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Was Gurdjieff Irish??

post from alt.consciousness.4th-way:

From: duquad@aol.com (Duquad)
Newsgroups: alt.consciousness.4th-way
Subject: gurdjieff’s origins
Date: 3 Jan 1996 02:46:01 -0500
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Was Gurdjieff Really Irish?

Last night a friend lent me an advance copy of a book that is supposed to be published this August in Chicago by Dharma Bums Publishing. It’s called Unmistakably Ben Bulben: the Fourth Way in Ireland and it makes some pretty wild claims. The first part of the book tries to prove that Gurdjieff is really an Irishman by the name of Michael Kiely, from Limerick, who left Ireland at the age of 16 rather than work on the family farm. It also states that Ouspensky left Gurdjieff because he found out the truth, although he never mentioned it for fear of damaging the Work itself.

Apparently, near the end of Ouspensky’s life he told the whole story to one of his students who then told it to Larry O’Nolan, the author of this book. O’Nolan checked what sources he could and then gathered whatever related to both Ireland and the Fourth Way to fill out the book.

He makes much of the episode in In Search of the Miraculous in which Ouspensky meets Gurdjieff’s father and sees a photo of the young Gurdjieff. Ouspensky says that the photo reveals something about the profession Gurdjieff practiced at the time, but Ouspensky decides to keep this to himself. O’Nolan says that Gurdjieff’s Irish origin explains this mystery. O’Nolan produces what he claims is the photo. It shows a young man standing near a horse-drawn cart. The man looks exactly like Gurdjieff with a full head of hair. His very relaxed and strong arm rests on the horse’s neck, and the cart is piled high with peat. In the background is, unmistakably, Ben Bulben. The man identified as Gurdjieff’s father was in reality his first Sufi teacher.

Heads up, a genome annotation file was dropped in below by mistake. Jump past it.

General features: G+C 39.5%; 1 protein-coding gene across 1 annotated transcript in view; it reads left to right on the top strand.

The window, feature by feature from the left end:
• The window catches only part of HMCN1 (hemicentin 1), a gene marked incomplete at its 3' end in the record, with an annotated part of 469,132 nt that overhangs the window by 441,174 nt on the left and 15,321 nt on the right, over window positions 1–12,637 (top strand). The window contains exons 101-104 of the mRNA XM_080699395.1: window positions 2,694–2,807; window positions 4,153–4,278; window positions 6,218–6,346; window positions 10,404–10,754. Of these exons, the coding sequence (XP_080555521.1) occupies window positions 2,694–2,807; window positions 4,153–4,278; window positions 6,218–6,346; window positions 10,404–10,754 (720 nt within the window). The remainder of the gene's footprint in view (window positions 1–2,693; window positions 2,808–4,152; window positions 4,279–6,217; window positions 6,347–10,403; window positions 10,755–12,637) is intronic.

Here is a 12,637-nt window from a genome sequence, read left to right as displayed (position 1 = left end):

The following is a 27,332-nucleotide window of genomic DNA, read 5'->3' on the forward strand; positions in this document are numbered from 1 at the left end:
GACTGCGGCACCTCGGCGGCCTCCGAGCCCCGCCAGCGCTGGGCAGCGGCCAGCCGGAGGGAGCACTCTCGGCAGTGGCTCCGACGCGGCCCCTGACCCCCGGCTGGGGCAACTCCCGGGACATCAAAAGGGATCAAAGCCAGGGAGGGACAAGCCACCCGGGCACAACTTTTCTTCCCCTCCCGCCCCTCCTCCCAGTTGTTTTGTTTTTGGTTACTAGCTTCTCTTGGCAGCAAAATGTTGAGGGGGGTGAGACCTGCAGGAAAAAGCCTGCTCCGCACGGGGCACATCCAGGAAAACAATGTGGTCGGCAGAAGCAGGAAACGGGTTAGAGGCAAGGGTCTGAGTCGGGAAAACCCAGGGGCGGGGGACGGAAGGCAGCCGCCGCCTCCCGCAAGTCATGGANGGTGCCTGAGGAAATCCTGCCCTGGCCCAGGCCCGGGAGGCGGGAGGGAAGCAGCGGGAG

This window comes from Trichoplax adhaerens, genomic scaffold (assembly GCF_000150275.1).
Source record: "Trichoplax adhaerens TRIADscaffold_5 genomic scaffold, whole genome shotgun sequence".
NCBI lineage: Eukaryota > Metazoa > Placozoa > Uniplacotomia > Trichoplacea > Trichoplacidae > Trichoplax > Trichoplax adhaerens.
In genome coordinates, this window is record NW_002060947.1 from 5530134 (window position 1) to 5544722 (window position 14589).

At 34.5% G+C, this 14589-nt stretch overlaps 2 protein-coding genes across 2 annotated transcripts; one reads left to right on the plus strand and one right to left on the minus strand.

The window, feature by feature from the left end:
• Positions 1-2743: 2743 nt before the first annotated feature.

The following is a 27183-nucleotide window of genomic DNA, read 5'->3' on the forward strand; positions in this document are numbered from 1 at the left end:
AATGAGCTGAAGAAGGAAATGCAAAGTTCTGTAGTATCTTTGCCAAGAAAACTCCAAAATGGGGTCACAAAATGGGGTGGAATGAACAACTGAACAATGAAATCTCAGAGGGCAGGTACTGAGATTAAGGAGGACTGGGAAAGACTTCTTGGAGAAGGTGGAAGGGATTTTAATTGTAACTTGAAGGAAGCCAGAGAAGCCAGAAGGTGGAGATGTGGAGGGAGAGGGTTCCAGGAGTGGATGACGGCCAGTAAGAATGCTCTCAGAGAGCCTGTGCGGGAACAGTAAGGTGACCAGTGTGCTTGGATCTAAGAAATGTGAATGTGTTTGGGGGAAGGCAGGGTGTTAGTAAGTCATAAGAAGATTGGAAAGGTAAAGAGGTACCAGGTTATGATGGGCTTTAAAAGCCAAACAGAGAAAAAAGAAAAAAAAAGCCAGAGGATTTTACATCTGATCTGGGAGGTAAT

O’Nolan heard the story of Gurdjieff’s flight from Ireland from an old relative still living in the countryside near Limerick. There were three sons born to this farming family: John, James, and Michael (later known as Gurdjieff). One night the father pronounced the destiny of the three boys: John would go to school and become a priest, James was already working at his trade of cabinet maker, and “Michael,” he said, “you shall tend the farm.” The next day the boy was gone. After many travels he ended up in the east where he encountered Sufi and other influences, and the rest is history. (In case you were wondering, John got stuck tending the farm.)

The book goes on to talk about the success and failure of various fourth-way groups, mainly in Dublin. He gives one anecdote I’d never heard – that Gurdjieff sent Orage into Dublin to start a group but then recalled him after a month, saying that he was afraid that Orage would “dissolve” in Dublin.

The book points out Gurdjieff’s Irish traits: his garrulous manner, his love of drink, of long stories and anecdotes, of practical jokes and word play. The book ends by pointing out that Gurdjieff (as Gurdjieff) never set foot in Ireland and always avoided his Irish students for fear of giving himself away.

There has always been some mystery about the origins of Gurdjieff. When I read the above on the World wide Web I felt the time had come to reveal the results of my own researches. The reason I have not done so earlier was a fear that it would merely stimulate unnecessary and irrelevant controversy. As to Gurdjieff’s place of birth, Alexandropol, Allahabad or Ashby de la Zouche, what difference does it make? I do not claim to have proved anything, but nevertheless, the results of my researches open up some intriguing possibilities. I will tell the story as it unfolded itself to me, lest I give an impression of certainty and completeness that the results of my researches do not warrant.